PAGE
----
CEOs: What makes a modern day leader?
With 80 per cent of employees’ workplace effort linked to the rapport they feel with their manager, the...
Being a good IT worker doesn’t mean you’ll make a great manager. The step up to management is a big one, and without the right skills and outlook, you could find yourself floundering. Here are five tips to help you on your way.
According to research by consultancy firm Hay Group, there are six different styles of management: directive, authoritative, affiliative, participative, pacesetting and coaching. The group’s research found that effective managers don’t stick to one style, but slip in and out of all of them as the situation calls for it. In times of crisis, for example, it makes sense to motivate using threats and discipline, but act that way all the time and you’ll soon find yourself with a dispirited workforce. Learn the different styles and apply them when necessary and you’ll not only get results, but morale should get a boost too.
At the same time, don’t come in acting like a new person every day. Employees need stability, and to know where they stand. If you’re erratic and prone to mood swings, your workers won’t know what to expect, which will lead to problems. Taking a disinterested view and hearing all sides will help you stay objective, and not allow your emotions to get the better of you.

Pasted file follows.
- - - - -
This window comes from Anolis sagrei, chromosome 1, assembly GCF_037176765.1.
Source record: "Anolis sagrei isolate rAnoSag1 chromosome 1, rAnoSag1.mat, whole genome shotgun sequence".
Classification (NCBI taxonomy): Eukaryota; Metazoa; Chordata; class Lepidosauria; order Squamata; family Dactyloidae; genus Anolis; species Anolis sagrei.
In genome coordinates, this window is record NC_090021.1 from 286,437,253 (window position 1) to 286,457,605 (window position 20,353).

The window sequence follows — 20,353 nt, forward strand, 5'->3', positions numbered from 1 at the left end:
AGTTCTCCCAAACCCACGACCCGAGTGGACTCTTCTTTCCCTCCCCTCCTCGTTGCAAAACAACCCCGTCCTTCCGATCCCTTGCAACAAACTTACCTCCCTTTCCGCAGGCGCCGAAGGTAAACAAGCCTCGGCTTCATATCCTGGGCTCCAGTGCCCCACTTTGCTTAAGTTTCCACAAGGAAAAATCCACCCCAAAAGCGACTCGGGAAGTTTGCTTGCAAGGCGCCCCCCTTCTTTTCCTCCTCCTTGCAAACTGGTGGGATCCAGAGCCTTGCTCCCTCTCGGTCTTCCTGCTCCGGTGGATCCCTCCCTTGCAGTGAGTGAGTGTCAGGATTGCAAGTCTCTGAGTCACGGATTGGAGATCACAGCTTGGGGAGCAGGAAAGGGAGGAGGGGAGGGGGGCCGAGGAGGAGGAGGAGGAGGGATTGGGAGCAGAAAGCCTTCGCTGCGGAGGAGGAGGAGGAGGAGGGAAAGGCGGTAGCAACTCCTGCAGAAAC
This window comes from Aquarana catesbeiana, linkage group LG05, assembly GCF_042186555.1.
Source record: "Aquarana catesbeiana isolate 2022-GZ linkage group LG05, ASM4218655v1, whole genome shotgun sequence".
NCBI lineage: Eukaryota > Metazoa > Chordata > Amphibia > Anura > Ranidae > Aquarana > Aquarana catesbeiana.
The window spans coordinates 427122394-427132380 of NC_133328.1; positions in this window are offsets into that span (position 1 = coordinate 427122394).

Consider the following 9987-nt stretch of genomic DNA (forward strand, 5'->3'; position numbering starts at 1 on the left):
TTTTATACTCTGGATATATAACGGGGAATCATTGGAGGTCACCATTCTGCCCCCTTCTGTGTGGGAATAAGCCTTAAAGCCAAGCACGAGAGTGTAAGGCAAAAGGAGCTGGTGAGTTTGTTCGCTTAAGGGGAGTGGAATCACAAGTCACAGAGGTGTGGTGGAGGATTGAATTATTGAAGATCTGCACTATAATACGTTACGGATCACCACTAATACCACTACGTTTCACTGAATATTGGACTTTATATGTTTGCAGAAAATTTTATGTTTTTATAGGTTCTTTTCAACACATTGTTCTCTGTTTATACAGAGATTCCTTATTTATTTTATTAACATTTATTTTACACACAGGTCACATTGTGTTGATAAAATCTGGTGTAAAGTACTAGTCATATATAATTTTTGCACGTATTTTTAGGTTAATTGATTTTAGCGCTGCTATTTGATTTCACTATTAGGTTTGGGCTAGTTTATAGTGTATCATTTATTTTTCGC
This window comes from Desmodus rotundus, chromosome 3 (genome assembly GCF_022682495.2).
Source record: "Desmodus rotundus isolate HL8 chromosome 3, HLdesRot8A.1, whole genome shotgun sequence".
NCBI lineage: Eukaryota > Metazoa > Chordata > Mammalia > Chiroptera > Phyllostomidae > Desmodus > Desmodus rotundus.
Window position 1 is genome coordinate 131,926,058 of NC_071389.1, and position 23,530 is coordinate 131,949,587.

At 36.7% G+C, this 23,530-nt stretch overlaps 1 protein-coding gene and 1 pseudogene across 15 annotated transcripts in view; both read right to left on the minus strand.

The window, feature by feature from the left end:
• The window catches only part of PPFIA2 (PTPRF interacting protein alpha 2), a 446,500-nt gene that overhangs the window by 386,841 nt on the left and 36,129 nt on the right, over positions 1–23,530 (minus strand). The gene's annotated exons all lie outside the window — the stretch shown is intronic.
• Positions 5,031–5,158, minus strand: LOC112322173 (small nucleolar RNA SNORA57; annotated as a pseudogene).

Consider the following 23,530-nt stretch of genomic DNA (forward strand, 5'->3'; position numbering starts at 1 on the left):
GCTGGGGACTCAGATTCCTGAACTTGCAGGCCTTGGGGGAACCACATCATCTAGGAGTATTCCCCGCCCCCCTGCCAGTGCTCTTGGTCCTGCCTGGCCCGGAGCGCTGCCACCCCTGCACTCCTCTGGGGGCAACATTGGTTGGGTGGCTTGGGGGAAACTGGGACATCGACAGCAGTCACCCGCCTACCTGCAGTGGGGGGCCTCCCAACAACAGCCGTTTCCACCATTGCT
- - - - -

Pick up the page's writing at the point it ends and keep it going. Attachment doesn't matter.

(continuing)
The worst thing you can do is come in and completely overhaul the business from day one. If you’re new to the company, take time to learn how it works, what the mix of personalities is like and what each person does on a day-to-day basis. If you’ve just been promoted, what looked so simple might not be now you’re on the other side of the desk. Stay patient, ask questions and learn before you make any big changes.
According to the Hagberg Consulting Group, which develops training programs for the high tech industry, IT professionals are, generally speaking, not particularly good at managing people. The evidence unfortunately suggests that they tend to be rigid and inflexible, and don’t listen to their colleagues much. Make sure you get to know everyone on the team and build relationships that will last. Ask them their opinions regularly, and don’t be afraid to use their ideas to solve problems. Give credit where it’s due, and your colleagues will respect you for it.
You need to prove why you’re here. Get involved in tasks and show your colleagues you can step in and do their job if need be. Cultivate a confident, composed persona and you’ll establish real credibility. Without it, many will question why you were put in this position in the first place.
Use these tips, and you’ll be the boss people want to work for.